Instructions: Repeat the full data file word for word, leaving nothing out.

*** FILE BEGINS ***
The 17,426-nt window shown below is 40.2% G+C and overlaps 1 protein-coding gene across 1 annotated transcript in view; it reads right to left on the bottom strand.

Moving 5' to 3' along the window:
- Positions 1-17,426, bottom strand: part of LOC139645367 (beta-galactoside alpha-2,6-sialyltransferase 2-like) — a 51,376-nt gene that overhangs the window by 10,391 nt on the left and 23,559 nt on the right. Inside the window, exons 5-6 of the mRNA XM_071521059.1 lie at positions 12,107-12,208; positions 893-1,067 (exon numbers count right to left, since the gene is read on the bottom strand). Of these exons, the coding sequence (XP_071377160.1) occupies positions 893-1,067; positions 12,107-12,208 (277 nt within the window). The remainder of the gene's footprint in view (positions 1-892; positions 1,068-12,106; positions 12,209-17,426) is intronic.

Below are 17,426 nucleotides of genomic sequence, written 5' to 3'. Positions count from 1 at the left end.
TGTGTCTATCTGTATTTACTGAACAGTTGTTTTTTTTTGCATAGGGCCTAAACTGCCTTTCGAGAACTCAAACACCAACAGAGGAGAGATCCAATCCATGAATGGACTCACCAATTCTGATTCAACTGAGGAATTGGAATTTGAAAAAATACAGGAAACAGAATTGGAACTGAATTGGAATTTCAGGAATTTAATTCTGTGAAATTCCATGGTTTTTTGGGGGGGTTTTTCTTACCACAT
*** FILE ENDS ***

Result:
The 17,426-nt window shown below is 40.2% G+C and overlaps 1 protein-coding gene across 1 annotated transcript in view; it reads right to left on the bottom strand.

Moving 5' to 3' along the window:
- Positions 1-17,426, bottom strand: part of LOC139645367 (beta-galactoside alpha-2,6-sialyltransferase 2-like) — a 51,376-nt gene that overhangs the window by 10,391 nt on the left and 23,559 nt on the right. Inside the window, exons 5-6 of the mRNA XM_071521059.1 lie at positions 12,107-12,208; positions 893-1,067 (exon numbers count right to left, since the gene is read on the bottom strand). Of these exons, the coding sequence (XP_071377160.1) occupies positions 893-1,067; positions 12,107-12,208 (277 nt within the window). The remainder of the gene's footprint in view (positions 1-892; positions 1,068-12,106; positions 12,209-17,426) is intronic.

Below are 17,426 nucleotides of genomic sequence, written 5' to 3'. Positions count from 1 at the left end.
TGTGTCTATCTGTATTTACTGAACAGTTGTTTTTTTTTGCATAGGGCCTAAACTGCCTTTCGAGAACTCAAACACCAACAGAGGAGAGATCCAATCCATGAATGGACTCACCAATTCTGATTCAACTGAGGAATTGGAATTTGAAAAAATACAGGAAACAGAATTGGAACTGAATTGGAATTTCAGGAATTTAATTCTGTGAAATTCCATGGTTTTTTGGGGGGGTTTTTCTTACCACAT